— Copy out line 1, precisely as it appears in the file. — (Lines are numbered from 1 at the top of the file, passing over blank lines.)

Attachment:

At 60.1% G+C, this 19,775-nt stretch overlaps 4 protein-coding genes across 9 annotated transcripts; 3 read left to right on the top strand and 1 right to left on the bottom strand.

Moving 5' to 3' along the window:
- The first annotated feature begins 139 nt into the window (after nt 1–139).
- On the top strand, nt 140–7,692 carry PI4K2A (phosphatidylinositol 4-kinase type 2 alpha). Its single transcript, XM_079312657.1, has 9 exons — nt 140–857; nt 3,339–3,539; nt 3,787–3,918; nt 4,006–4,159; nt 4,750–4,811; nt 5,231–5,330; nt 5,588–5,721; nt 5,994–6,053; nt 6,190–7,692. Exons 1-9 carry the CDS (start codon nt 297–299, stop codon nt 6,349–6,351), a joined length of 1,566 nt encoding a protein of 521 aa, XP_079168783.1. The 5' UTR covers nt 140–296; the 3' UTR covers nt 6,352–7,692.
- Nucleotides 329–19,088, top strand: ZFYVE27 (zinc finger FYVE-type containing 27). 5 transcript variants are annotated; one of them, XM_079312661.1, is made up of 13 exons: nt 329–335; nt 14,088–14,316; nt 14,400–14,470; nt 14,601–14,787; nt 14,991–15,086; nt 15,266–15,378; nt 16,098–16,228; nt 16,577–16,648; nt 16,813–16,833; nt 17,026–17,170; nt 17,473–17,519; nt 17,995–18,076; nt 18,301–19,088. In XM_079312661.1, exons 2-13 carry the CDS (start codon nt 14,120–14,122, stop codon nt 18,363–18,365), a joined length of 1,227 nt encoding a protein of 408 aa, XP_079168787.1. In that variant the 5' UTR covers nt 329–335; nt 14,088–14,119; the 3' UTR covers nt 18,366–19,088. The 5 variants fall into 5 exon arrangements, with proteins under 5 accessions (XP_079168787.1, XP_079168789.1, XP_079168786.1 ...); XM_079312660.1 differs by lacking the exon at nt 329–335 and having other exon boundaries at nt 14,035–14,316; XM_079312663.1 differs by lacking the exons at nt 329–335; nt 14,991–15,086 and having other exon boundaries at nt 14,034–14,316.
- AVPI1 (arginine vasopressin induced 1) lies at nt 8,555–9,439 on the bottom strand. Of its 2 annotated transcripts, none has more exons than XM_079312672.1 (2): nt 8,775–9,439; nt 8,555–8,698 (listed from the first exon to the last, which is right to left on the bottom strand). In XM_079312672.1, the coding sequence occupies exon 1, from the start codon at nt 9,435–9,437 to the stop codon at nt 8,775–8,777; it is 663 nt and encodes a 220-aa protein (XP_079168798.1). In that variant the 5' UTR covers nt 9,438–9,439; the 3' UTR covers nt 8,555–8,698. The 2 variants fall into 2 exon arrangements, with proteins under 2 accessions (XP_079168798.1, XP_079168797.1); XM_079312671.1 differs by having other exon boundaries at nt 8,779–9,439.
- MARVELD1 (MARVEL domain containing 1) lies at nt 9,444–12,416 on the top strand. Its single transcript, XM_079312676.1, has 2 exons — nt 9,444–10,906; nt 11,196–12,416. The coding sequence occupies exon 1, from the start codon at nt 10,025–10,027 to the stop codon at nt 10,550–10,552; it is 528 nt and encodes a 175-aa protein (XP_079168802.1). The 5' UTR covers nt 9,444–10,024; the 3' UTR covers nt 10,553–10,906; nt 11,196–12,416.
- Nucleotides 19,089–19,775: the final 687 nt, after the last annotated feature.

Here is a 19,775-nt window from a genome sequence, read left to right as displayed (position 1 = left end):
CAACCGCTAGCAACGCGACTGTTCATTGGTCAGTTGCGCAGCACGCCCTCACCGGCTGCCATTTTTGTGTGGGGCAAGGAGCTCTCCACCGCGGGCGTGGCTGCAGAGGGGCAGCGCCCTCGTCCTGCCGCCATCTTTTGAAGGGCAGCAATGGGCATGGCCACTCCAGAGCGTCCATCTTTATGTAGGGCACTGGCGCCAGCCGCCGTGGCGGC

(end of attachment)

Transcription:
At 60.1% G+C, this 19,775-nt stretch overlaps 4 protein-coding genes across 9 annotated transcripts; 3 read left to right on the top strand and 1 right to left on the bottom strand.